A weekly article that lists happenings in East Greenwich and nearby. If you have something you’d like to add, send your information to

Monday, March 26

Town Council meeting – The meeting will be held at Swift Community Center at 7 p.m. You can read a preview of the meeting here.

Tuesday, March 27

Schools Transportation Subcommittee meeting – The panel meets in the Superintendent’s Conference Room at 111 Peirce St. at 9 a.m. Here’s the agenda.

Zoning Board meeting – The board meets in Council Chambers at Town Hall at 7 p.m. On the agenda, the board will hear an appeal by an abuttor of the approval by the Historic District Commission for a fence on Rector Street. Also, the panel will weigh parking relief among other things for the property at 205 Main Street (at the corner of Armory Street).

Wednesday, March 28

Lunch on the Hill – If you are looking for some good food and company, stop by the dining room at St. Luke’s Church on Peirce Street where you will find both. A free lunch is offered every week, sponsored by various local churches and restaurants – a different church-restaurant combination each week.From 11:15 a.m. to 12:15 p.m.

Planning Board meeting – This is a special session to continue review of the town’s Capital Improvements Program (CIP). The Planning Board is charged with recommending annually a 6-year capital plan. Year 1 of said plan becomes the capital element of the Town’s overall budget for the ensuing fiscal year. Anticipated expenditures by town departments and the EG School District will be discussed. Also on the agenda, an executive session at 7 p.m. on specific safety spending included in the CIP; the public part of the meeting will begin following the closed session. In Council Chambers at Town Hall.

Thursday, March 29

Schools Finance Committee: The meeting takes place at 9 a.m. in the Superintendent’s Conference Room at 111 Peirce St. Here’s the agenda.

Friday, March 30

Good Friday – No school.

Saturday, March 31

EG Egg Hunt – Main Street Association’s annual egg hunt at Eldredge Field starts at 10 a.m. (and ends about 5 minutes later to don’t be late!). There are different hunts for children age 3 to 5, 4 to 8, and 9 to 12.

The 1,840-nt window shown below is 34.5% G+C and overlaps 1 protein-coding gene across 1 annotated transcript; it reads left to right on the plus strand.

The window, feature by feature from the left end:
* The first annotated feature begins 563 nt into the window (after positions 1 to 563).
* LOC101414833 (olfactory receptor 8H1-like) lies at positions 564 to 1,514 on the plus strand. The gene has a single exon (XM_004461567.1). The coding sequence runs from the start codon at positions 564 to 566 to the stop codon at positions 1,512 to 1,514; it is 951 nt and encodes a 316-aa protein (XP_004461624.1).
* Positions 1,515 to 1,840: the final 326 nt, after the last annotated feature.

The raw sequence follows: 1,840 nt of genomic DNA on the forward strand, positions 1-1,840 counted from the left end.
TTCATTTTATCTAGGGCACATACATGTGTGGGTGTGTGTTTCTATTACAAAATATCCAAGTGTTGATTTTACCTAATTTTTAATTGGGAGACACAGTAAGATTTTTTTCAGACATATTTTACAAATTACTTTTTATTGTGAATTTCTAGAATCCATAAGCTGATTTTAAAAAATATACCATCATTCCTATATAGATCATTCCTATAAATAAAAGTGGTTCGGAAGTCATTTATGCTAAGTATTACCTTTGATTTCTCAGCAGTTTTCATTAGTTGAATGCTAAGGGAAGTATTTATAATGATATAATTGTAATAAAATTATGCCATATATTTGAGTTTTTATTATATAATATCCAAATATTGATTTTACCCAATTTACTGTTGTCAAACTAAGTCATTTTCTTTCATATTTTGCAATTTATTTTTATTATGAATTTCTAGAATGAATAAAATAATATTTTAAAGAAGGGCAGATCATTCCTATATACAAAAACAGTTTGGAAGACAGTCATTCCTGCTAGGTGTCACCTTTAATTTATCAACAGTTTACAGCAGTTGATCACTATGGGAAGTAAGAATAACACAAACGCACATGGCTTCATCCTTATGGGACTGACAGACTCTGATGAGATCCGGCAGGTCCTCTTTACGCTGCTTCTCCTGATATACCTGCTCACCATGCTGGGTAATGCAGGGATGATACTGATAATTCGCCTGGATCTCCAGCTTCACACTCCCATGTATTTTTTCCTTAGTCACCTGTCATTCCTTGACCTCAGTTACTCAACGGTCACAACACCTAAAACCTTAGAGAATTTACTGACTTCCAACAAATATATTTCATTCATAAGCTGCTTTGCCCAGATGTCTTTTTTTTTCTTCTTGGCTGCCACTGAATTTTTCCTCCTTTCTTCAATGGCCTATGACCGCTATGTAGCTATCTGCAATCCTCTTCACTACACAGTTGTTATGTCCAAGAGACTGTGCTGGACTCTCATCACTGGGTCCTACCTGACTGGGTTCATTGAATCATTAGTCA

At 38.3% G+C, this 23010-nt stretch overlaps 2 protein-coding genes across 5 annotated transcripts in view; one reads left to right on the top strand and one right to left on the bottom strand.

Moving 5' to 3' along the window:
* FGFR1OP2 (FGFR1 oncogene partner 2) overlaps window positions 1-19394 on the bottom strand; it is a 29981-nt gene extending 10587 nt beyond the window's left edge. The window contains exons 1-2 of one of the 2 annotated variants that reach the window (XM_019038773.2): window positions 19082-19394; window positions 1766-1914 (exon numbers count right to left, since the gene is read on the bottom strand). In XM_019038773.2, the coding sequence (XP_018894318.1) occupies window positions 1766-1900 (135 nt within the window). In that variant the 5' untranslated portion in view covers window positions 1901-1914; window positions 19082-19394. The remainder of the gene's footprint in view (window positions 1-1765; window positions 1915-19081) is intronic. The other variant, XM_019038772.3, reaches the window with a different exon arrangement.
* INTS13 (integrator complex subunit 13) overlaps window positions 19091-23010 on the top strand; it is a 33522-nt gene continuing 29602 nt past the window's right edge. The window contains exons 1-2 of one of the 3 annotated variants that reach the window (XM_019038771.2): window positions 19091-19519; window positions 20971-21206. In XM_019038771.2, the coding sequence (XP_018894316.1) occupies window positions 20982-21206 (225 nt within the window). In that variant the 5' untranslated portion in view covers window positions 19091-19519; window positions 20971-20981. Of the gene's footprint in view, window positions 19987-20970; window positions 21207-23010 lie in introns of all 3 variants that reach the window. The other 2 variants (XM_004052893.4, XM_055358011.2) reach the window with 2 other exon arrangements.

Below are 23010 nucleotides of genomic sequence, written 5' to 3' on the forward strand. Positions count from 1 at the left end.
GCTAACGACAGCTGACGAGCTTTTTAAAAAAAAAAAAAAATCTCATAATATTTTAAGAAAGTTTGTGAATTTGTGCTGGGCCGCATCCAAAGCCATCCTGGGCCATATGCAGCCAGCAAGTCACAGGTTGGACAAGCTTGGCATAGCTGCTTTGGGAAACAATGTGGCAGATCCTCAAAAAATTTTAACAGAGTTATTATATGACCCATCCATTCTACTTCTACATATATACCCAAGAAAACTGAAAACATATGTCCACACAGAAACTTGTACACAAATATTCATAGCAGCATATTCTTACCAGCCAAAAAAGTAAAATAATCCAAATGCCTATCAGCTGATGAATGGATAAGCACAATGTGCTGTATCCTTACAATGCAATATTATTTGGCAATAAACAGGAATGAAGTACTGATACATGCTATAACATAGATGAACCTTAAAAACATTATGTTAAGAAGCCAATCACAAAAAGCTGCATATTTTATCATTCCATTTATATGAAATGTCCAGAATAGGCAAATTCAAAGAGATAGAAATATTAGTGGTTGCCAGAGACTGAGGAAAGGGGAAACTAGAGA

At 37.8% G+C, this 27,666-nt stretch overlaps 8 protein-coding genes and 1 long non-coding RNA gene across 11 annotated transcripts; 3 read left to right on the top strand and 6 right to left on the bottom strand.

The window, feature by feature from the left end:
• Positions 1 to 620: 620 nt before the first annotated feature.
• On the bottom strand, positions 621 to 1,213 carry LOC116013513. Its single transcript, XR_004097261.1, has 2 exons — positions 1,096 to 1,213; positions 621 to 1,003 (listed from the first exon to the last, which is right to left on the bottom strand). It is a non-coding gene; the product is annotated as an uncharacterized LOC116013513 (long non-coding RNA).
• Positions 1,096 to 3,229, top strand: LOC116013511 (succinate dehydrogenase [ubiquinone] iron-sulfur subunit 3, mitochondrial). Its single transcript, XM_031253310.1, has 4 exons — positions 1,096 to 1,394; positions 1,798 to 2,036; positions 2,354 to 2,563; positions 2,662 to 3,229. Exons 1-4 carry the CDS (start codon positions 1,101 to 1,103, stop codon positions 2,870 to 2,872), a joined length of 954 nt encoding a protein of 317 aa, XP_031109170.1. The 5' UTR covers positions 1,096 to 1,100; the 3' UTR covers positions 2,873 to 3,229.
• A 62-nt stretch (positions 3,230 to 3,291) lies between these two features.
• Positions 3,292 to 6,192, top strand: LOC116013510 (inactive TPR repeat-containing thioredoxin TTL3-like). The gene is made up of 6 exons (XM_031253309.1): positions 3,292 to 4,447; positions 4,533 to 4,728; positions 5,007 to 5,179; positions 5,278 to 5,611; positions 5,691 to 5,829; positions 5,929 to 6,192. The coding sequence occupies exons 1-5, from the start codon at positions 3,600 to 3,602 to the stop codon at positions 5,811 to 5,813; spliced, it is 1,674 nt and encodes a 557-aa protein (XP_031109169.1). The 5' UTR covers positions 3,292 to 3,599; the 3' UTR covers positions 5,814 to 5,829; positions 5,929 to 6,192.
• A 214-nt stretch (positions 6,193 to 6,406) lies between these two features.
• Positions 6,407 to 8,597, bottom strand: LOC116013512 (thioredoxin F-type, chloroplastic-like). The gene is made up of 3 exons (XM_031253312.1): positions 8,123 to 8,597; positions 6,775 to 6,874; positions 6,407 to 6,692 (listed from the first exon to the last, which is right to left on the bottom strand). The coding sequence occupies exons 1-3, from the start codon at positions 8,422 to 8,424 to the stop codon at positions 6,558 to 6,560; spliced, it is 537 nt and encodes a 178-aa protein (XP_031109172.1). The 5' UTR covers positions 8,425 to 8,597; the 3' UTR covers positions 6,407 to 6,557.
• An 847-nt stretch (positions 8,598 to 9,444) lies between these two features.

Recycling is OFF this week.

EG Police Union Is Fundraising – This is an “all points bulletin,” if you will, to let you know the EG Police Union is soliciting sponsorships to its 2018 Yearbook and Business Directory, so don’t be surprised if you get a phone call. This is in advance of their Comedy Night at Quidnessett Country Club June 28 – the directories will be available then.


Register for Race to the Stage – Music performers are invited to enter. Winners will get a chance to perform at the annual Summer’s End concert as well as win cash prizes. But you need to register to compete by April 1. Here’s more information.

Thursday, April 5

A Talk w/Providence Dep. Police Chief – Friends of the EG Free Library presents Providence Deputy Police Chief Thomas A. Verdi, who will share what it takes for our community police departments to maintain peace and order in turbulent times. Topics will include “red flags,” active shootings, gun violence, mental health issues, and community partnerships. From 6:30 to 7:30 p.m. at the library, 82 Peirce Street.

Friday, April 6

Wine and Wonderful – Tickets are available for the East Greenwich Rotary’s annual food and wine extravaganza at Swift Community Center. Support EG Rotary and all the great programs and organizations it supports. Buy tickets here.

Saturday, April 7

EG Track Club’s 7th Annual Bunny Hop 5K & 1 Mile Fun Run – The East Greenwich Track Club’s 7th Annual Bunny Hop 5k and 1 Mile Fun Run is coming up on Saturday, April 7, starting at 9 a.m. at Goddard Park. Proceeds go towards fully funding the popular Summer Track Series for ages 4-14 (do not have to be an EG resident to participate) on Wednesday nights in July at the EGHS track. We’ve been able to provide the series for free for 6 years. Last summer, 300 children came out during the first week! Find out more and register here.

April 12

“Wonderful Women” – The EG Chamber of Commerce presents an event for women focused on “wisdom, wellness, and beauty” at Quidnessett Country Club. There will be workshops, food, entertainment, and expo tables. Tickets are $35 ($40 after April 9).

April 15

History at the Varnum Armory Memorial MuseumPresented by docent Patrick Donovan and presented by the EG Historic Preservation Society, return to Revolutionary War days, when then-General Washington visited, and experience the historical militia scene of that period. Refreshments will be served. 2 p.m. Varnum Armory is at 6 Main St.

And …

Interested in Running for Office? Here’s a pamphlet from the Secretary of State’s office with everything you need to know. While the period to file to run for office isn’t until June 25-27, there are earlier deadlines, say if you want to change party affiliation before filing to run (that’s March 27-29) or if you plan to run for office but are not yet registered to vote (May 26-28). If you are planning to run and are ready to go public, contact